- The minimum wage increased in California to $10.50 per hour for 2017. While it sounds good for minimum wage workers, it means that prices for basic goods will go up with the minimum wage. This puts pressure on employers to raise compensation for all employees, including those who make many times more than minimum wage. This will cause prices on goods and services to increase, causing inflation.
- Bringing manufacturing back to the U.S. means more jobs and more tax revenue. This revenue will offset the tax breaks that will be given to businesses, which will lead to more jobs in other professions. Demand for employees will impact pay as well, so another influence on inflation. This will have an impact in the short term and long term.
- Housing demand is still high and supply is low in most parts of California and in many places across the nation. High demand coupled with low supply will always push on prices to go higher. We continue to see multiple offer situations on well-priced properties. (Interestingly, though, I’m not seeing the same thing for overpriced properties.)
Given that many indicators say that interest rates should go up, what should you do? I suggest you don’t do anything! That is, don’t do anything different from your plans or needs. Don’t plan ahead for a changing market we aren’t certain will go up. Selling now, refinancing now, or buying now just to beat an increasing market may mean that you rush in before a drop (unanticipated change) as much as you could be rushing in before a rise (anticipated change.)
If you are making plans to change, please let me know. I’d like to help you make an informed decision. Contact me anytime.
WHY PROPERTIES DON’T SELL:
Have you ever wondered why a house isn’t selling? There are a lot of reasons people give, and most of them are wrong. In fact, there are only two reasons houses don’t sell, and only one of them is true in virtually every situation.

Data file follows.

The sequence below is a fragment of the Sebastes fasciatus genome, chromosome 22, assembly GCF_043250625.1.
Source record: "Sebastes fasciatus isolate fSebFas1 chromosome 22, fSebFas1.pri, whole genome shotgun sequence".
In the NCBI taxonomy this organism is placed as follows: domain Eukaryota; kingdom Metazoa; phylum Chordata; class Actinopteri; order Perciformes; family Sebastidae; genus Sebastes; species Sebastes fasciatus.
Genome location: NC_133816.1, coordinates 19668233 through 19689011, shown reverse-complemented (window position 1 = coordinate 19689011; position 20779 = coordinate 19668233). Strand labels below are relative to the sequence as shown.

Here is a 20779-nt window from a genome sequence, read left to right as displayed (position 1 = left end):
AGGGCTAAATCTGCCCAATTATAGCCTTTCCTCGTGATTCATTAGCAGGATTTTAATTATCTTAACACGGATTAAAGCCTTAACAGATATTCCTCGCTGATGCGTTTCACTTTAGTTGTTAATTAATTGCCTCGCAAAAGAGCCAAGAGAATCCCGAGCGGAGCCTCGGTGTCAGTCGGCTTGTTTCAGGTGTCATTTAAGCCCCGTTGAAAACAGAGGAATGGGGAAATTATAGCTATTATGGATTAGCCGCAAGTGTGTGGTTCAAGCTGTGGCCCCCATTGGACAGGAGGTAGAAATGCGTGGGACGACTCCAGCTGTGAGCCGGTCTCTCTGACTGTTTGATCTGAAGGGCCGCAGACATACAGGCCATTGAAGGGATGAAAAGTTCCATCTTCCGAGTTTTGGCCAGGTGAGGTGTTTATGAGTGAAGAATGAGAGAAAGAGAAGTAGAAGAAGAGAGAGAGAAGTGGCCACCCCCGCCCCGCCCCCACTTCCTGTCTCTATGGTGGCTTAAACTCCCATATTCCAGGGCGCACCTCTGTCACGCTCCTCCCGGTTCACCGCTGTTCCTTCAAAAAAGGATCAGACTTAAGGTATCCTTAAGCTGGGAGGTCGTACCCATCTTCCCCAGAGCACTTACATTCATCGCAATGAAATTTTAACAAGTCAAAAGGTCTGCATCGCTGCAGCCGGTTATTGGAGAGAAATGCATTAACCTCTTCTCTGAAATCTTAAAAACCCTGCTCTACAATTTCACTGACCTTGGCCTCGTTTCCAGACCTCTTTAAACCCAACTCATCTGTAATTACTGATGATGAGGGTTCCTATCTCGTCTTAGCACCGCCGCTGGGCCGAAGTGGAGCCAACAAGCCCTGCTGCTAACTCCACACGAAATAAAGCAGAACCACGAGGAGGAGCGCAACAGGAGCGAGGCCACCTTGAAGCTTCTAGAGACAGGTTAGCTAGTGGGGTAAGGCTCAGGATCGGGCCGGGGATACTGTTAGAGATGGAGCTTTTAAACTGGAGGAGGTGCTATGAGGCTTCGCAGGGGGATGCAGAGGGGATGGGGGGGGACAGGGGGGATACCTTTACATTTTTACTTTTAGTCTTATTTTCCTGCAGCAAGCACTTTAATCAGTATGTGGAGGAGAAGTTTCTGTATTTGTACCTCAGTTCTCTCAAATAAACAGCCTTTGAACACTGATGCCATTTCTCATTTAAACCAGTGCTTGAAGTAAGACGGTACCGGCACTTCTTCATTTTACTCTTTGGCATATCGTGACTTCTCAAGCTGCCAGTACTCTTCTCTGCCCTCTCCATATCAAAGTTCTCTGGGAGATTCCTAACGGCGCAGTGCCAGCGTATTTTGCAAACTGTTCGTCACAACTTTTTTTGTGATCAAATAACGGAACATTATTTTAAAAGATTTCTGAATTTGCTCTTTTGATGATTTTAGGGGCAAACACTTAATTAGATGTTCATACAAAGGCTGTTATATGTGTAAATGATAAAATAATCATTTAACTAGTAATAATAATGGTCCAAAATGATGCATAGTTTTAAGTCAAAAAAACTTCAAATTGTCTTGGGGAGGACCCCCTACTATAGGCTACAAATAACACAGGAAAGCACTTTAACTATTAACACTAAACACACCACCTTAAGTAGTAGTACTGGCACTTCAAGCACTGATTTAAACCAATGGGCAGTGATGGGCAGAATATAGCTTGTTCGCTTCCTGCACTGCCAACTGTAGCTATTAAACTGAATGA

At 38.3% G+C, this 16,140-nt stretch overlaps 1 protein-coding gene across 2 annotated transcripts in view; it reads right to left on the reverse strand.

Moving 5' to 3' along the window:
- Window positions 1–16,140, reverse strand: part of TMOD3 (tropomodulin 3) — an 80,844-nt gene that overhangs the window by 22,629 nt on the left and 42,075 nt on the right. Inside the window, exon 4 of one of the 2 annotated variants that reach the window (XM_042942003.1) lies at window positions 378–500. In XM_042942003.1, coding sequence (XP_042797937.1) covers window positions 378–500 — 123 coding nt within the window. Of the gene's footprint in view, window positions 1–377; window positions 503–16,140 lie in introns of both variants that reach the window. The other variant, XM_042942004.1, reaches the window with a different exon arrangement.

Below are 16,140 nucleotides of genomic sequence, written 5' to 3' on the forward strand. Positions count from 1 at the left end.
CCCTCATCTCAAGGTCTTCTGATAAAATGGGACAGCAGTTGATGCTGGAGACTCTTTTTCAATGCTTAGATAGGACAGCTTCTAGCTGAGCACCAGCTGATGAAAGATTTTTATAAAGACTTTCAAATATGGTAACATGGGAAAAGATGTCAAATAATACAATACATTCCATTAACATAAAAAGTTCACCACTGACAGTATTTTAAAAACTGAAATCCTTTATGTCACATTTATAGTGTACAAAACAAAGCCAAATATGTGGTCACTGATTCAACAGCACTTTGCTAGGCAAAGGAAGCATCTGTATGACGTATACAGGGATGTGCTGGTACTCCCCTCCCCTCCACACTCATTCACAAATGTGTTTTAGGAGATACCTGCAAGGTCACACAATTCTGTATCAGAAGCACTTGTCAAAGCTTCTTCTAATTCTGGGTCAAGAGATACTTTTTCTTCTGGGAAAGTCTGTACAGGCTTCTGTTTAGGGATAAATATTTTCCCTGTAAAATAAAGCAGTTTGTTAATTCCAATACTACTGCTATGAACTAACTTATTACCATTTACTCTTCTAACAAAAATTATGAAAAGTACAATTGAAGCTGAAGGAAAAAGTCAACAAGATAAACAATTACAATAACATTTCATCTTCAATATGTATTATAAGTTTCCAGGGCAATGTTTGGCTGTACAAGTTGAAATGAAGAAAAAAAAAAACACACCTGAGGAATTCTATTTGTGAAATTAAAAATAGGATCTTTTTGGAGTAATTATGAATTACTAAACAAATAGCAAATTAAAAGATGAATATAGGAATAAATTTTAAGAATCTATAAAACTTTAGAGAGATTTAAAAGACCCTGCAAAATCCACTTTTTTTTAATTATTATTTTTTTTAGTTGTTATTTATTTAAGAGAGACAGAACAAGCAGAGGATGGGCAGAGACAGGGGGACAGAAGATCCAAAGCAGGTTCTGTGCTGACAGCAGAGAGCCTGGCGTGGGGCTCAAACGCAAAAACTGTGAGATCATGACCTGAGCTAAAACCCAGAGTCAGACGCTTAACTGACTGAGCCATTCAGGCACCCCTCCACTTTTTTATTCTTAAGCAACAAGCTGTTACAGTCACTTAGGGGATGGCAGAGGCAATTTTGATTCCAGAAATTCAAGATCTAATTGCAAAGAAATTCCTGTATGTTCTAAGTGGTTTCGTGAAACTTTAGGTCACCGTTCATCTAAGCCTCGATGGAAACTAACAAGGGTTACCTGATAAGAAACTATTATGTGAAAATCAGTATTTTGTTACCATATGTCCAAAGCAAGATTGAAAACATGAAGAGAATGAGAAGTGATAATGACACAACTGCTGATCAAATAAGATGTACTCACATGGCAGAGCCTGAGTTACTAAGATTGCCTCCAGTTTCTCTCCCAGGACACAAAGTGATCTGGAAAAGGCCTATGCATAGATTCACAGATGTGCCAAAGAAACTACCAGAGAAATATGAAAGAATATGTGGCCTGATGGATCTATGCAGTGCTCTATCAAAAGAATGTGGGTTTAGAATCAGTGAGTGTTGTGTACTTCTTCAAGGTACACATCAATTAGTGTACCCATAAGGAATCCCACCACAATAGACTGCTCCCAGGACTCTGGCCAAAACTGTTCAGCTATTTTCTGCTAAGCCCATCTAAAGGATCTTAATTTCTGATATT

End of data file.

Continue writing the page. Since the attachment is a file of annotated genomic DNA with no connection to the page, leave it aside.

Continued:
Before we get to the real reasons, here are the ones I get often that are wrong:
1. Location – people assume a house isn’t selling because of where it’s located. Homes too close to a busy street, near an airport, or right next to the freeway are often reasons given…that aren’t the real reason.
2. Condition – a house that needs painting, updating, or landscaping can be seen as detriments to selling. Not so…
3. Needs Updating – a house that’s in good condition but is dated inside and out can seemingly take longer to sell, but it’s not because it needs to be on “Fixer Upper”.
There are more, but these are most often given. They sound good. But…they’re wrong.
There are only two reasons why a house doesn’t sell. In a few cases, it’s marketing. Specifically, people don’t know it’s for sale. In today’s marketplace, it’s very uncommon that a house for sale isn’t seen by hundreds, even thousands, of people. The MLS shares information with so many websites, virtually every potential buyer knows when a property goes on the market.
In every other case, the reason a house doesn’t sell is because of PRICE.
If you live in the United States, then you have experience with our capital markets, supply and demand, and pricing. You’ve been to Costco and bought in bulk because it was cheaper, purchased more clothes than you intended because they were on sale, and even justified a luxury purchase like a nice watch or pair of shoes because you couldn’t pass up the price.
You’ve also seen some beautifully renovated homes come on the market that you never saw up for sale before they were updated. That’s because an investor swooped in and bought them for cheap and made lots of money. Why did they buy them? Not because they were in the wrong location or in bad condition…but because the price was right.
So, when you see a property on the market for a long time and it hasn’t sold, don’t judge anything else about it except the price. If it hasn’t sold, it’s because it’s overpriced. That’s all.